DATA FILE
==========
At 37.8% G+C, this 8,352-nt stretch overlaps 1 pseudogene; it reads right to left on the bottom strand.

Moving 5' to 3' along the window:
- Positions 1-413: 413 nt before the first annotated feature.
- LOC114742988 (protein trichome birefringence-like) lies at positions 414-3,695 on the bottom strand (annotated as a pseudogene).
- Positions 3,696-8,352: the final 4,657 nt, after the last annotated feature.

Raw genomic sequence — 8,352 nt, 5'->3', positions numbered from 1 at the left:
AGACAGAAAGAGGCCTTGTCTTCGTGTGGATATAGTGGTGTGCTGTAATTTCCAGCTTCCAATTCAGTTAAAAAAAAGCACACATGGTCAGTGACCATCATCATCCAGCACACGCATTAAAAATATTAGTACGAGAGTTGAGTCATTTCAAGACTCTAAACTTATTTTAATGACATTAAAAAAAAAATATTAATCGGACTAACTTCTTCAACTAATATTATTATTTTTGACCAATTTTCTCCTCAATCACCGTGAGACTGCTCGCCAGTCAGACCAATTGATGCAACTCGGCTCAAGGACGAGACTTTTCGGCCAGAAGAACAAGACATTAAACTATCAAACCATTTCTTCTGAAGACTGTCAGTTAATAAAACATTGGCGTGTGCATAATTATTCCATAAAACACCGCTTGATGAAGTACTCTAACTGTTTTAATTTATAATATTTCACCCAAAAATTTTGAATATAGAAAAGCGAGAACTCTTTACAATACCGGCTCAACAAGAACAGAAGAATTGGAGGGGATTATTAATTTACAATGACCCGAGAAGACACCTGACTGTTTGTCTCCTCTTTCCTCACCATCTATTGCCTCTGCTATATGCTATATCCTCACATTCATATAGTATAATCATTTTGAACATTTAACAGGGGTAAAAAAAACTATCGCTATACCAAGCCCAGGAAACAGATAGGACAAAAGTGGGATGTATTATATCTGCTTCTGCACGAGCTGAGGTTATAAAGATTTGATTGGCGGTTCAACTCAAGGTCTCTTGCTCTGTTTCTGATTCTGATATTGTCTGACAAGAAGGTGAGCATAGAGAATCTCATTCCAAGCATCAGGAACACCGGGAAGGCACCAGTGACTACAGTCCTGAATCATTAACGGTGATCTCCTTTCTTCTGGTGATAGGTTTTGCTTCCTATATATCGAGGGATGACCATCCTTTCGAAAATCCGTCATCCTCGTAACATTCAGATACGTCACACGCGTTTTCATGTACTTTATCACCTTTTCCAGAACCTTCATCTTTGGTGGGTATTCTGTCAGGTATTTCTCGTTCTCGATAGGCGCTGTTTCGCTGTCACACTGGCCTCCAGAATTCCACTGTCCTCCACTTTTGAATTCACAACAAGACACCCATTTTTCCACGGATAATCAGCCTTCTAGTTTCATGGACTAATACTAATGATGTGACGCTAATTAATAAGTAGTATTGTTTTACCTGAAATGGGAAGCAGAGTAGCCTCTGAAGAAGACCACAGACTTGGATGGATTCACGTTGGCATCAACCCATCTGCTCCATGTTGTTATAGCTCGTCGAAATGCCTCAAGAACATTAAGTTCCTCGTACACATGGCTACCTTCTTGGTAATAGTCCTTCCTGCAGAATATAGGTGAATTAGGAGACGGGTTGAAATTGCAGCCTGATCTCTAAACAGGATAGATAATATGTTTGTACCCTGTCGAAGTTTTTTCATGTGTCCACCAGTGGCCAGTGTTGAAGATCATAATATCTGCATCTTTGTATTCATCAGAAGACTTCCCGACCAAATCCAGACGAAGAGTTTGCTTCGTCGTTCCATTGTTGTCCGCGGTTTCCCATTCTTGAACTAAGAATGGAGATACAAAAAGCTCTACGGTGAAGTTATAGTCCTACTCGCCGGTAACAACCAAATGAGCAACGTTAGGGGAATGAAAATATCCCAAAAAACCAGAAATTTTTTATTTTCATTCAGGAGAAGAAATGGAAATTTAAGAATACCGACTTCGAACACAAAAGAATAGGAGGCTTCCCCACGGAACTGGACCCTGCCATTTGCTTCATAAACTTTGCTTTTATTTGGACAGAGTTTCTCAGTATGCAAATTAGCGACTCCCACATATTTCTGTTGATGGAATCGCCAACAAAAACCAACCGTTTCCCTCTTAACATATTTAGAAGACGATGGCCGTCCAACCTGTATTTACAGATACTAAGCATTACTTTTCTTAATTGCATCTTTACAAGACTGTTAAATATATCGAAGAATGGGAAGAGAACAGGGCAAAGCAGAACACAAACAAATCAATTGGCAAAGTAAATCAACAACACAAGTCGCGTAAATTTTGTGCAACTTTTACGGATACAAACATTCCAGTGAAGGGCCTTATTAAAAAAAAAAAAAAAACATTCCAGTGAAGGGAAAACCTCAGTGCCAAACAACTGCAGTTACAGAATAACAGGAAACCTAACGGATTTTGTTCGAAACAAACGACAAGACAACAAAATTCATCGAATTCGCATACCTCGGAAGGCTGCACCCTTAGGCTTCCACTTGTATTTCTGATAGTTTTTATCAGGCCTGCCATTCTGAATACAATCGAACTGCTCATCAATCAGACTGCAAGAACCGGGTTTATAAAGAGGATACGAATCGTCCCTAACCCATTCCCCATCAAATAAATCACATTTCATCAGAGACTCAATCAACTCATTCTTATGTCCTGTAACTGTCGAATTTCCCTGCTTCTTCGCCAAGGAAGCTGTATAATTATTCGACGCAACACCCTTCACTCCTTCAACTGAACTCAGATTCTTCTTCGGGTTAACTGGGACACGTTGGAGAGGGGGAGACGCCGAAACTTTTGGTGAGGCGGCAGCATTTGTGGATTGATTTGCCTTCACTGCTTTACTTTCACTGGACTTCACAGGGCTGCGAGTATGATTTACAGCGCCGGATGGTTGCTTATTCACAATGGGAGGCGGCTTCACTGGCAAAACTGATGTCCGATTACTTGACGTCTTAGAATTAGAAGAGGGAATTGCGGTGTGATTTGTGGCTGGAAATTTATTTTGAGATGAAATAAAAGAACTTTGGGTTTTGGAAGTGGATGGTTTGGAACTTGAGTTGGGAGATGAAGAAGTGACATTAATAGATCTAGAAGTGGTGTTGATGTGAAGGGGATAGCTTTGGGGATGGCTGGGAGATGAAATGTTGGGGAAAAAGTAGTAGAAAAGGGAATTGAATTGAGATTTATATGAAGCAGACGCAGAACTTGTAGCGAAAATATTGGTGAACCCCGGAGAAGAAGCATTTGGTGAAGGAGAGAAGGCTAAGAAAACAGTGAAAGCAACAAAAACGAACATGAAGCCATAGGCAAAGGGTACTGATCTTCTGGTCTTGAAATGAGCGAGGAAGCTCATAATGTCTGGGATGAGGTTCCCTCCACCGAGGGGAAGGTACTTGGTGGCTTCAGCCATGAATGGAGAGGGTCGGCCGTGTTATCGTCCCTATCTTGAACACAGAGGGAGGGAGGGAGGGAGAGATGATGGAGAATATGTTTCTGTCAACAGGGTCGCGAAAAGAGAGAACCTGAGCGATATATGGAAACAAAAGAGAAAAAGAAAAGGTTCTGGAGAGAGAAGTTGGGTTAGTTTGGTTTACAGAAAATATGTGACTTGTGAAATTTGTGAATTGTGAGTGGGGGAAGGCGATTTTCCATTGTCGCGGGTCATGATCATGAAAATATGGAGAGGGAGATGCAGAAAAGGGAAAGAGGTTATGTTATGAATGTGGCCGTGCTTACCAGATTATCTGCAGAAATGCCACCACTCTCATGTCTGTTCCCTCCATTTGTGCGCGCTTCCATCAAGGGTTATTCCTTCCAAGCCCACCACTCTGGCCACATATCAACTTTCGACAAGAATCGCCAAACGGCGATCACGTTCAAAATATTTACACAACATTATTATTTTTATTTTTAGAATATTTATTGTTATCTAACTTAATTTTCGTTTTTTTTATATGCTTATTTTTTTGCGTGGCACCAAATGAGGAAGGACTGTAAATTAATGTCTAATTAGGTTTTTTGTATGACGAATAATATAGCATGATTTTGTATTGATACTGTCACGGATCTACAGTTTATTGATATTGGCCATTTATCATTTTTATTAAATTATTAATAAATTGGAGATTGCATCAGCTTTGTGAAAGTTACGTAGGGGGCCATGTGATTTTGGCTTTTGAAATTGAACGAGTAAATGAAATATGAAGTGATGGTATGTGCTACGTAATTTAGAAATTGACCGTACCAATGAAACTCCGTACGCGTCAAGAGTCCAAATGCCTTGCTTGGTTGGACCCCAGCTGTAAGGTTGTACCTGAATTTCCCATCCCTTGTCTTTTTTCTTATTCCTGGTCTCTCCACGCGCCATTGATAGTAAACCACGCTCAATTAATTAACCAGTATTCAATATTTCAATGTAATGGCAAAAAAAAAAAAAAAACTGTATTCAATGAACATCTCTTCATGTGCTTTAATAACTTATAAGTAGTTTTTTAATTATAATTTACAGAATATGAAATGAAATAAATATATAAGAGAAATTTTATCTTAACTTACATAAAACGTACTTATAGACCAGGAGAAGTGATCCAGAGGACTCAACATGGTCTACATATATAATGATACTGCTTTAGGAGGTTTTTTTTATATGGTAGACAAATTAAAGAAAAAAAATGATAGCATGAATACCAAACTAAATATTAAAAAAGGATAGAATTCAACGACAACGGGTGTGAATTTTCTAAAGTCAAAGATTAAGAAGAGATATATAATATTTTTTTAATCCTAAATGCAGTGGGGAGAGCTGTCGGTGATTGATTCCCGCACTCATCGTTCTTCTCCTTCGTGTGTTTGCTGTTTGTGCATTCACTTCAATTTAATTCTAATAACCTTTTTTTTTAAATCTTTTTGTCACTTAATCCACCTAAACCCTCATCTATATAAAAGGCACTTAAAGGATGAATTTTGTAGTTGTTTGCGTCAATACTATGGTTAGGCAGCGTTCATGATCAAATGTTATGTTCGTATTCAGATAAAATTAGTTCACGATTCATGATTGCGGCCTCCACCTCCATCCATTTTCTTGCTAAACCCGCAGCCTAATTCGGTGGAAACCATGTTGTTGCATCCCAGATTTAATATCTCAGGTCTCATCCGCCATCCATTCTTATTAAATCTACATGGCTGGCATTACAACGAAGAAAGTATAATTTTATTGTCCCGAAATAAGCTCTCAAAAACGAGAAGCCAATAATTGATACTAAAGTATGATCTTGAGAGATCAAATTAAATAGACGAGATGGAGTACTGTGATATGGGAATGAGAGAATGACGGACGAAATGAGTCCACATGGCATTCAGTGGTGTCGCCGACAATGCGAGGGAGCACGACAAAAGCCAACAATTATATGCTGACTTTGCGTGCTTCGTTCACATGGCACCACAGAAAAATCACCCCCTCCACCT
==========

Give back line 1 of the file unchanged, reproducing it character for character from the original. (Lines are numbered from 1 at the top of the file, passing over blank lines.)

At 37.8% G+C, this 8,352-nt stretch overlaps 1 pseudogene; it reads right to left on the bottom strand.